At a news conference, de Blasio commented briefly on Hickox's case, saying that "what happened to her was inappropriate."
"This hero was treated with disrespect and was not given a clear direction," he said. "We owe her better than that, and all the people who do this work, better than that."
Christie's office put out its own statement Sunday night, saying the state was not changing its quarantine protocol. The statement added, "The protocol is clear that a New Jersey resident with no symptoms, but who has come into contact with someone with Ebola, such as a health care provider, would be subject to a mandatory quarantine order and quarantined at home. Non-residents would be transported to their homes if feasible and, if not, quarantined in New Jersey."
Neither governor explained how a home quarantine would work if family members were also in the home, or how a home quarantine would or could be enforced if the quarantined person chose to leave the house.
For Hickox, after being tested for a fever using a forehead thermometer, it was determined at Newark airport on Friday that she had a fever, and thus was subject to the mandatory health care worker quarantine. But Hickox said the result was "an instrument error."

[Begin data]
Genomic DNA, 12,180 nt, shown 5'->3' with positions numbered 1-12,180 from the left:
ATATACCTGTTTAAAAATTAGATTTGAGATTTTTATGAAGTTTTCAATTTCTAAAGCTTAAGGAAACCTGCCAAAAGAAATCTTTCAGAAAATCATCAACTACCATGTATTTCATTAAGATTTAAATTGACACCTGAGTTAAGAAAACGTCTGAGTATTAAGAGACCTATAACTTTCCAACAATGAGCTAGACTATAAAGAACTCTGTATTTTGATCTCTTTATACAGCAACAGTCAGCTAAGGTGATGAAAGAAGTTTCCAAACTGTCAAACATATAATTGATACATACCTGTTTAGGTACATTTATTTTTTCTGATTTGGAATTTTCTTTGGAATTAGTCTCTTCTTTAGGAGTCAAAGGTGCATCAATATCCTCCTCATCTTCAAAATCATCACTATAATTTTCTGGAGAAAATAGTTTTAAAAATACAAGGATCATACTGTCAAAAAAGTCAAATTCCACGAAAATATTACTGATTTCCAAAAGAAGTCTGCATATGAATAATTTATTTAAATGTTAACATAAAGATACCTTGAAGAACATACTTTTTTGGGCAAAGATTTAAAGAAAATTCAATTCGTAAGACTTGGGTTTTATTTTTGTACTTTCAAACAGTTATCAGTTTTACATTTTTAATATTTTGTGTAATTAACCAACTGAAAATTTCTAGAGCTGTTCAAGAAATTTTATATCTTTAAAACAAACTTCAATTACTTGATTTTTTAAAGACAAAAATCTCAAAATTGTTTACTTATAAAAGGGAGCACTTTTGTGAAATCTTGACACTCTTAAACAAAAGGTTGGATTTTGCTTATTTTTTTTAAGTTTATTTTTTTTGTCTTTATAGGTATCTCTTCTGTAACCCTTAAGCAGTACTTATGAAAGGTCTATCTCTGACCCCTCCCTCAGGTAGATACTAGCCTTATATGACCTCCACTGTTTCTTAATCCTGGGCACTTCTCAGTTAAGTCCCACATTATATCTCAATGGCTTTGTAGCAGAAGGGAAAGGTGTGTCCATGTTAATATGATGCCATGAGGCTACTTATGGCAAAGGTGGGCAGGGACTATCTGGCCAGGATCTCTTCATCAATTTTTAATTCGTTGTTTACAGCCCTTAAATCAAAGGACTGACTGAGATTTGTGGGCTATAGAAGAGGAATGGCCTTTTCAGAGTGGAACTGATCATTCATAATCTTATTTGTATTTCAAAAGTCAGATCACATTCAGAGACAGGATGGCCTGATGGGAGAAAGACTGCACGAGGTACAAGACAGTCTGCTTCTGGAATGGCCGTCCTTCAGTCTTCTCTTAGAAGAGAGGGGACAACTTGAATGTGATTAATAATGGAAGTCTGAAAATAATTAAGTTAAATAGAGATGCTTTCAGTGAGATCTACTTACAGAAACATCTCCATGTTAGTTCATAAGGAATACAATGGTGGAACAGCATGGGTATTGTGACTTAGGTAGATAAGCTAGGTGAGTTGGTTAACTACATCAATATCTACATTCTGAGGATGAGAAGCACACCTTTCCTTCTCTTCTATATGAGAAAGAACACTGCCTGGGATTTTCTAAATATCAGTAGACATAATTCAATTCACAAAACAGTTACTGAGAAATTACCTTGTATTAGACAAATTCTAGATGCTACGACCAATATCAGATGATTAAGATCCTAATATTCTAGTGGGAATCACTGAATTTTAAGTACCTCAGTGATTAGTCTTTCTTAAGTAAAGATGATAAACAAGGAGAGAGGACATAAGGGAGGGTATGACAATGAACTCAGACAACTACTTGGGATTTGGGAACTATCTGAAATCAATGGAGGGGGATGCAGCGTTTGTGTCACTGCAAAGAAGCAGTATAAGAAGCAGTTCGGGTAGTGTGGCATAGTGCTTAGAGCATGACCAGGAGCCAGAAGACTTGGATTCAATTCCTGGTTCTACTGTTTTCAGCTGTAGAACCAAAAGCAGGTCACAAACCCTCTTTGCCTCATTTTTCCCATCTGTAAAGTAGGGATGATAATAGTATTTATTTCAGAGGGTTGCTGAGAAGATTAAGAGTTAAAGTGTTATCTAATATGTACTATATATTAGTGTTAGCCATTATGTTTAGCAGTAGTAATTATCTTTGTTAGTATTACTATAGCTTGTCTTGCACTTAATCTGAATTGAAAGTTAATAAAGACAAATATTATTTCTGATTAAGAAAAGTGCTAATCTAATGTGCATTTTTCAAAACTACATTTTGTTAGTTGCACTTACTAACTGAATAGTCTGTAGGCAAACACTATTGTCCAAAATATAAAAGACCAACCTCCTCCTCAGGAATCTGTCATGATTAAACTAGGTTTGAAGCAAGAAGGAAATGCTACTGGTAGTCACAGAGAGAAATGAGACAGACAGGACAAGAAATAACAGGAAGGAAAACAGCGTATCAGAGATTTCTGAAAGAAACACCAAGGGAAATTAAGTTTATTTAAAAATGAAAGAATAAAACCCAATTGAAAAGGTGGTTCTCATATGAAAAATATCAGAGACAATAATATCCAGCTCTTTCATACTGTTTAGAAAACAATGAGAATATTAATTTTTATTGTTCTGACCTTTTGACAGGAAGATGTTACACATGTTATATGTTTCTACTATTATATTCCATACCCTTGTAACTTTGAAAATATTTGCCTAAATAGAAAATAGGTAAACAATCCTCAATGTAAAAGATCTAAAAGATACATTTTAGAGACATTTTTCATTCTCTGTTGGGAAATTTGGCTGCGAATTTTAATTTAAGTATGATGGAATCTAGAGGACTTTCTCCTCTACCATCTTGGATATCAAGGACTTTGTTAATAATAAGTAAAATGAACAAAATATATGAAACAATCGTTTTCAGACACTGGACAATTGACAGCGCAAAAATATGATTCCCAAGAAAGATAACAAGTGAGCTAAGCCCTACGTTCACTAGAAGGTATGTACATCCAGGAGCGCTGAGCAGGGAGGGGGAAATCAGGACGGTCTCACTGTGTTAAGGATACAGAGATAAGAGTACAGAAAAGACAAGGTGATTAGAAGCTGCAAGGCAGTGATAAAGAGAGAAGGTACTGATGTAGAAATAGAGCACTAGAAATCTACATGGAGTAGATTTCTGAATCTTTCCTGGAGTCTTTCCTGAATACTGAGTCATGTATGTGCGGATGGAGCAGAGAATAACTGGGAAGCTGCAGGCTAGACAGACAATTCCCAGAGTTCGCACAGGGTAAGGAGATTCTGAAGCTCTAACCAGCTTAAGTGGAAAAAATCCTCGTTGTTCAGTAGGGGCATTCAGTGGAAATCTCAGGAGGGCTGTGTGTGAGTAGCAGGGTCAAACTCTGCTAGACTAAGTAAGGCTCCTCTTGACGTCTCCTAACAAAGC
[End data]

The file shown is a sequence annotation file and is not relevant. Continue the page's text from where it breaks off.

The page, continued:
"They were using a forehead scanner, and I was distressed and a little bit upset and so my cheeks were flushed," Hickox explained to CNN's Crowley.
"And I believe that there is some evidence that machine is not very accurate in these kinds of situations. So when I arrived in the isolation unit they took my temperature orally and it was normal," said Hickox, who also said that her temperature continued to remain normal following the oral test.
Christie, along with New York's Cuomo and Chicago Mayor Rahm Emanuel, said that the mandated quarantine is intended to protect public health, citing evidence that health care workers traveling from West Africa pose the greatest Ebola threat to their constituencies.
Quarantine measures were instituted by the officials in response to a returned health care worker who tested positive for the virus last week, after having been out and about in New York City public spaces.
That volunteer -- Dr. Craig Spencer -- was in serious but stable condition at a New York hospital on Sunday.